HARVEY, Ill. (CBS) — A group of volunteers is committed to cleaning up south suburban Harvey – saying they are making the city a better place to live.

The group is boarding up abandoned buildings and clearing away trash. But on Tuesday night, they told CBS 2’s Tara Molina that city officials are working against their efforts.

Members of the group said they are sick of looking at vacant homes, let alone worrying about what’s going on in them.

For that reason, they said they are going to continue to board the houses up – whether city officials approve of it or not.

The homes are vacant and dilapidated with broken windows and wide-open doors that anyone can just walk right into. They are described as “breeding grounds for criminal activity.”

A short drive through Harvey turns up many such houses, evidence of the story many say they are sick of living.

“People that stay three, four minutes away don’t even like driving through here,” Said lifelong Harvey resident and volunteer Dewayne Mack.

So the volunteers they started doing something about it.

“The city wasn’t doing enough,” said Mack, who is a licensed contractor in Harvey working with A1 Roofing and Construction.

Jason Decker started Communities United 2020.

“People on social media were reaching out for help to get these properties secured,” Decker said.

Decker’s group is now working to clean up and board up neighborhoods in the south suburbs.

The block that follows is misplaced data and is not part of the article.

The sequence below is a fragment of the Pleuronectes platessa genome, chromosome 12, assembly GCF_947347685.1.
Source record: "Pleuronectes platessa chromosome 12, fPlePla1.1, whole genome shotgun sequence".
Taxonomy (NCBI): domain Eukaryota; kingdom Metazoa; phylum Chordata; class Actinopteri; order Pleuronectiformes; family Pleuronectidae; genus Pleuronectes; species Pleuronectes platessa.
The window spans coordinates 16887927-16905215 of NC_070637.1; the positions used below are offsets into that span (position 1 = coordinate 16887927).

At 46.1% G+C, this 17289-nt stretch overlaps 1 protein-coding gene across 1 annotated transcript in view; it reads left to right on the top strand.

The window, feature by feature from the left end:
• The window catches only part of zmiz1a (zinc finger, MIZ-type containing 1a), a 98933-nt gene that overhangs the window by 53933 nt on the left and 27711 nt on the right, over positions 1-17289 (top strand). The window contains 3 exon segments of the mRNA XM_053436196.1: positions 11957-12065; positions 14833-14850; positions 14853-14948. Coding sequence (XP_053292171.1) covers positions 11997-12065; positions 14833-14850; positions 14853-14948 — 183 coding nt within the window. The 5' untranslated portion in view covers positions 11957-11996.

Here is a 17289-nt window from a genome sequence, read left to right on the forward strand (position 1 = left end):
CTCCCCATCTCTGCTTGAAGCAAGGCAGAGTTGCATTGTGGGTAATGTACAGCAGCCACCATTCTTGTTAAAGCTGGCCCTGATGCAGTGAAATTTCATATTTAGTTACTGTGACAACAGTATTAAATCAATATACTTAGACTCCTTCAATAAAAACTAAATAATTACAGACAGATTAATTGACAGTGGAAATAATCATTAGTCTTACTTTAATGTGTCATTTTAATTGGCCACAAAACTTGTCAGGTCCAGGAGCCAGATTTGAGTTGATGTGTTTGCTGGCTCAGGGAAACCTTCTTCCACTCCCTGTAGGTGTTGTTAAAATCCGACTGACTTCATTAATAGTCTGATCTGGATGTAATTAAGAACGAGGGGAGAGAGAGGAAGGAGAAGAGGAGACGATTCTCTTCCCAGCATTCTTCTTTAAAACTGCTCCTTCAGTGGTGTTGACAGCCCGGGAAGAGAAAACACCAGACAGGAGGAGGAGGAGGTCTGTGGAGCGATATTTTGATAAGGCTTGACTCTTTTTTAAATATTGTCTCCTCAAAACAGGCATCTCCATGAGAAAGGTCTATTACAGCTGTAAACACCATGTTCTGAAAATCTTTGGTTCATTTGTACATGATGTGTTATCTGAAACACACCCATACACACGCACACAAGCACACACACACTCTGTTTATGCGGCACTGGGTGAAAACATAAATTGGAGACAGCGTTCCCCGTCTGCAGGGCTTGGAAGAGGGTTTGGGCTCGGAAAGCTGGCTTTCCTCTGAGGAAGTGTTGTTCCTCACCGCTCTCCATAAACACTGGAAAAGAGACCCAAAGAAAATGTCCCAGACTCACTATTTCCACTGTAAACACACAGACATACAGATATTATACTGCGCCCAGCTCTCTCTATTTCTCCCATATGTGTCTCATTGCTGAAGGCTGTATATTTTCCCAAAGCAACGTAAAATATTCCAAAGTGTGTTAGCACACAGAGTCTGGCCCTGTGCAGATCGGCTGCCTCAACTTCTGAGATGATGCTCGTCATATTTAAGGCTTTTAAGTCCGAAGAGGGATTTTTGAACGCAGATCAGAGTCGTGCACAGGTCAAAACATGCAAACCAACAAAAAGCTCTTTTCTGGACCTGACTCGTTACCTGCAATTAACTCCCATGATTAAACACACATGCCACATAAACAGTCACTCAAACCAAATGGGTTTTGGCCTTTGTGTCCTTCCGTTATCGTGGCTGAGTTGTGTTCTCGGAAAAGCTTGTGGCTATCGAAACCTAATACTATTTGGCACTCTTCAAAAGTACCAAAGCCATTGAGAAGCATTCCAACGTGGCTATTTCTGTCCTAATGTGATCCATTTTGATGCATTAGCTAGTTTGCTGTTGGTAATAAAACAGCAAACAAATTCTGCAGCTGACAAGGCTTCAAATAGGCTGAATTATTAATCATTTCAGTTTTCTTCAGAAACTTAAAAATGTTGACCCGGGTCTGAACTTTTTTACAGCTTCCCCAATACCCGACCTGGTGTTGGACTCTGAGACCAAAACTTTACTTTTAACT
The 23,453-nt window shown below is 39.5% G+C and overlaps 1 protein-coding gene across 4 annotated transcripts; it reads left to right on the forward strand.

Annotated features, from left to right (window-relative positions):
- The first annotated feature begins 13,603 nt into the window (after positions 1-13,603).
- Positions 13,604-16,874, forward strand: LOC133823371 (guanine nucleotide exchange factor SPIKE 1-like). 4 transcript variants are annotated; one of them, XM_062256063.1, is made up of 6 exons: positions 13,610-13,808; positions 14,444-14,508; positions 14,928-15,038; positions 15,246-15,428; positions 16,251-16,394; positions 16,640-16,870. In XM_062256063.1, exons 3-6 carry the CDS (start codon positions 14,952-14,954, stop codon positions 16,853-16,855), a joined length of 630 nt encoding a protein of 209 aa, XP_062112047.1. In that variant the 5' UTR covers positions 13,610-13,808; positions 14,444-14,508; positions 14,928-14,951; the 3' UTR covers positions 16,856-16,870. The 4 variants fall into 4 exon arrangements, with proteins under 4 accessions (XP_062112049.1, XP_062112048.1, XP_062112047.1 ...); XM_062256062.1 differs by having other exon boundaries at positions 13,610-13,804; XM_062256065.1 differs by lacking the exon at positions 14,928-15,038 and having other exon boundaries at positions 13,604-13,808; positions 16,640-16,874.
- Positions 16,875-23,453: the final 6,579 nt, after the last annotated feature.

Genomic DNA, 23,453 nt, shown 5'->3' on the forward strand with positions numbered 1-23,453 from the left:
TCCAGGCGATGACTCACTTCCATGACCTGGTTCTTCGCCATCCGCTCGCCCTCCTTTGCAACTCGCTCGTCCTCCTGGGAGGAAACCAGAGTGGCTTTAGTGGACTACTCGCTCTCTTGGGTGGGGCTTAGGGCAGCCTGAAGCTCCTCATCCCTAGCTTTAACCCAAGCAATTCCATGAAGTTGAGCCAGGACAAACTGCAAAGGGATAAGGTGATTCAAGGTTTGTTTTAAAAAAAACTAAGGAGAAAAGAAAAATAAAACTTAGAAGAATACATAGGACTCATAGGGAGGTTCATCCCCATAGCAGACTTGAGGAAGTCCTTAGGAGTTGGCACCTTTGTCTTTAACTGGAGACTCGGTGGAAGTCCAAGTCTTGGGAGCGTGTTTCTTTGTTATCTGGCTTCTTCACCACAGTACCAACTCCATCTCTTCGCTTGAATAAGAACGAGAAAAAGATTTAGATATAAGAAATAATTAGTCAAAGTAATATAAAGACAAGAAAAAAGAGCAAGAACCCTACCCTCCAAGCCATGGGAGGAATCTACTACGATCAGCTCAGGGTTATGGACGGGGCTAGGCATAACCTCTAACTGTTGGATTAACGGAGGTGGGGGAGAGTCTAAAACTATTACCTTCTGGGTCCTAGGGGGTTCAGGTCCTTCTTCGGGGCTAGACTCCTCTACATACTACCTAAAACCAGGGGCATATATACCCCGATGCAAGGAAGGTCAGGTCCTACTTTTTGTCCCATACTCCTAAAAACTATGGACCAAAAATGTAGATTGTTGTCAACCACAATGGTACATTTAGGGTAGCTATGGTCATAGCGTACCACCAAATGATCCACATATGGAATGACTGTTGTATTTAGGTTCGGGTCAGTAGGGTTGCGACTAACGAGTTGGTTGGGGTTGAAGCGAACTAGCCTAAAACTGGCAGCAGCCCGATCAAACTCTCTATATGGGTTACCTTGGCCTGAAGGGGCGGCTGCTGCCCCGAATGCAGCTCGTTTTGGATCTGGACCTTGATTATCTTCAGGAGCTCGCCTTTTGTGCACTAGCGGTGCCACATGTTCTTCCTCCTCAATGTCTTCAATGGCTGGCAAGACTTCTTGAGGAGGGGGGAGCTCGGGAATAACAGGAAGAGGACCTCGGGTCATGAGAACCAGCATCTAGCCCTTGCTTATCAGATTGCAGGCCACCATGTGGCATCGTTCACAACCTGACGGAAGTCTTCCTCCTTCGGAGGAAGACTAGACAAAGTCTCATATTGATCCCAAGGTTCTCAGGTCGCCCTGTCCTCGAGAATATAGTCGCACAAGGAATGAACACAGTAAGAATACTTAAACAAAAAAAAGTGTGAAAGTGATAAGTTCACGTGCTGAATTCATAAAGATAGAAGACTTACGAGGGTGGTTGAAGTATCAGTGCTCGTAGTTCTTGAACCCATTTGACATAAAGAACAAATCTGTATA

A contractor by trade, Decker said he takes the lead. The group takes donations for the plywood, and volunteers do all of the work.

Decker said Communities United 2020 asked Harvey Mayor Christopher Clark for permission before starting up 10 weeks ago.

“He said he couldn’t do that, give us permission, but he also couldn’t stop us,” Decker said.

The group has worked on 79 homes since without a peep from Harvey, until they say a city worker showed up last weekend – calling their work illegal and threatening possible citations.

“They shouldn’t try to stop anything that’s bettering the neighborhood, especially if their city workers can’t take care of it,” Mack said.

Molina reached out to the Mayor’s office about what happened, and heard back from his chief of staff.

She maintained the board-ups are illegal because it’s private property – calling the work a public safety issue, a health risk, and a liability for the city.

Molina requested a statement from the city in writing, but the chief of staff did not follow up with one.

“It is 100 percent allowed by state law,” Decker said.

Decker also said the wide-open abandoned houses are really the liability – to the people who live near them.

He said his group will be back at work this coming weekend.

“Because the people of Harvey want it done,” Decker said.

Molina brought this story to CBS 2 Legal Analyst Irv Miller. He said if a property is clearly abandoned, there’s no trespass, and boarding up a home like the ones in Harvey is considered a public good, not a criminal act.

Tara Molina